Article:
By Sue McCreadie
Finland’s Kaija Saariaho, whose alluring and shimmering sound worlds have made her a candidate for the world’s most revered female composer, has had an uneasy relationship with the feminist label. But in November 2013 she gave the music world a serve during a speech at McGill University, claiming things were going backwards for women.
At about the same time, Perth-based composer and legendary noise artist Cat Hope became affronted by the treatment of Julia Gillard. Like Kaija Saariaho, she thought feminism had done its work. Then she had an epiphany. The “Julia period” highlighted for her that things weren’t as they seemed.
“Women started looking at their own lives and experience,” she says. When she looked at her own practice she realised she was only programming male composers with her new music ensemble, Decibel. From that realisation that came After Julia, seven pieces by women in response to Julia Gillard’s time in office, supported and broadcast by the ABC’s New Music Up Late.
In March, Musical Viva, criticised in the past for male domination of its programming, announced the Hildegard Project, aimed at addressing the paucity of commissions for women.
“It’s an issue that’s lain dormant for a while,” says Professor Matthew Hindson, Chair of Composition at Sydney Conservatorium, “but there’s definitely something in the air.”
The Musica Viva initiative takes its name from Hildegard von Bingen, the twelfth century Benedictine nun, composer and sage whose ethereal music had a major revival in the late twentieth century. The project will commission six new works from women, including Professor Anne Boyd and emerging talent Alice Chance.
As the announcement observed, only a quarter of living composers represented by the Australian Music Centre (AMC) are women. The AMC’s Executive Director John Davis says “that’s up from 12 per cent in the early ‘nineties. But he confirms it’s an issue that’s becoming “more and more topical.”
Australian Bureau of Statistics figures show that women represent only 27 percent of composers working professionally, a percentage similar to male-dominated industries such as agriculture and manufacturing. In contrast, over 60 percent of visual arts and writers are women.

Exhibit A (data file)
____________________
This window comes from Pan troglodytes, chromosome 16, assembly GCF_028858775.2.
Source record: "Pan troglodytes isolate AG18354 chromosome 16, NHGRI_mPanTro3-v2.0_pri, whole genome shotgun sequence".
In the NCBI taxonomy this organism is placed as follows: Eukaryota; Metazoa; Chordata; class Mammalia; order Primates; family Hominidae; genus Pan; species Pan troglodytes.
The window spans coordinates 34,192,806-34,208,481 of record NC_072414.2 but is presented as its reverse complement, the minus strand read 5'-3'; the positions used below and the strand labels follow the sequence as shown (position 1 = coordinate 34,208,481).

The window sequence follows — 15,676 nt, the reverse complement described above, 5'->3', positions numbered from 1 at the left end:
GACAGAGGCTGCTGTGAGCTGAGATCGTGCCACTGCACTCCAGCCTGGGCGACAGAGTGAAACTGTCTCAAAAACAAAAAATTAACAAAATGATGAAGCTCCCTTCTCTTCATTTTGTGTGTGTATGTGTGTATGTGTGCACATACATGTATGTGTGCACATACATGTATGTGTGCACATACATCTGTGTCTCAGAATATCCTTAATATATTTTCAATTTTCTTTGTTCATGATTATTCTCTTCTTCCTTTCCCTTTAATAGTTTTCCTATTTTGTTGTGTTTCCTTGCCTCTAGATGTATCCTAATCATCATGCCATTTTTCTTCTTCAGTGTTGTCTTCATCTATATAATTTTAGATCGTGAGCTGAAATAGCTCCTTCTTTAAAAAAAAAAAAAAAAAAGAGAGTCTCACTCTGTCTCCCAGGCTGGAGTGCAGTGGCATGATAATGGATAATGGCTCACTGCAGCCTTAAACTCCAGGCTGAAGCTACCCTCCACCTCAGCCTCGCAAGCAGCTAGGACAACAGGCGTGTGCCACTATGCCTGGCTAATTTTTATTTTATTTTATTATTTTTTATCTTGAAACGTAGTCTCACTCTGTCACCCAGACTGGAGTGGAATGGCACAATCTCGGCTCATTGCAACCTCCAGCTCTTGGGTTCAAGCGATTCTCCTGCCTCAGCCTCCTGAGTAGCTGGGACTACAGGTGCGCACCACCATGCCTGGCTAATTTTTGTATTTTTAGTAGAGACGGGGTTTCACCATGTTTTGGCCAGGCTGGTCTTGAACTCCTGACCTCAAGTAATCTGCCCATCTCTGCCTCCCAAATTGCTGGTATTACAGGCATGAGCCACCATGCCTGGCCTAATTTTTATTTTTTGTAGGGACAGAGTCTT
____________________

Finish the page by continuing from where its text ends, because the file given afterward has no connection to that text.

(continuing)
According Matthew Hindson, there are a good number of Australian women composers, such as Elena Kats-Chernin, who are writing fine music and getting exposure. “But the percentage is not really acceptable.” The Australia Council’s Music Director Paul Mason says the Council shares the sector’s concerns. “It’s not peculiar to notated music. It’s across the whole music sector. Music skews more male than other art forms.”
Ann Carr Boyd was the first music graduate from the University of Sydney and became a strong advocate for fellow women composers through her landmark broadcasts on the ABC. She received plenty of encouragement from her composer father and was warmly received by male teachers in London, Peter Racine Fricker and Alexandre Goehr, despite being “not only a woman, but a colonial and pregnant.”
But she agrees early trailblazers were sometimes less fortunate. MargaretSutherland’s psychiatrist husband famously thought composing music was a sign of mental illness in a woman. Boosey & Hawkes then refused to publish her work once they realised ‘M. Sutherland’ was not a man.
The obstacles nowadays are more subterranean. Women comprise only 10 per cent of composing students at the West Australian Academy of Performing Arts (WAAPA), where Cat Hope has taught for over 10 years. “Girls at school aren’t hearing women composers. There is so little experience of classical music anyway. But if they go to WASA [West Australian Symphony Orchestra] or listen to the radio they aren’t aware it’s an option.”
At the Sydney Conservatorium the scorecard is better – 50 per cent of first year students are women according to Matthew Hindson but by graduation the percentage has dropped to 44 per cent. “While a lot of talented women are there in the early stages, there is a pyramid. There is a drop off.”
No one is sure why this occurs. John Davis says it would be good to have some research that tracks female composers from high school, through tertiary study, and into professional practice. He says “there is something that happens in tertiary institutions that discourages females from continuing.”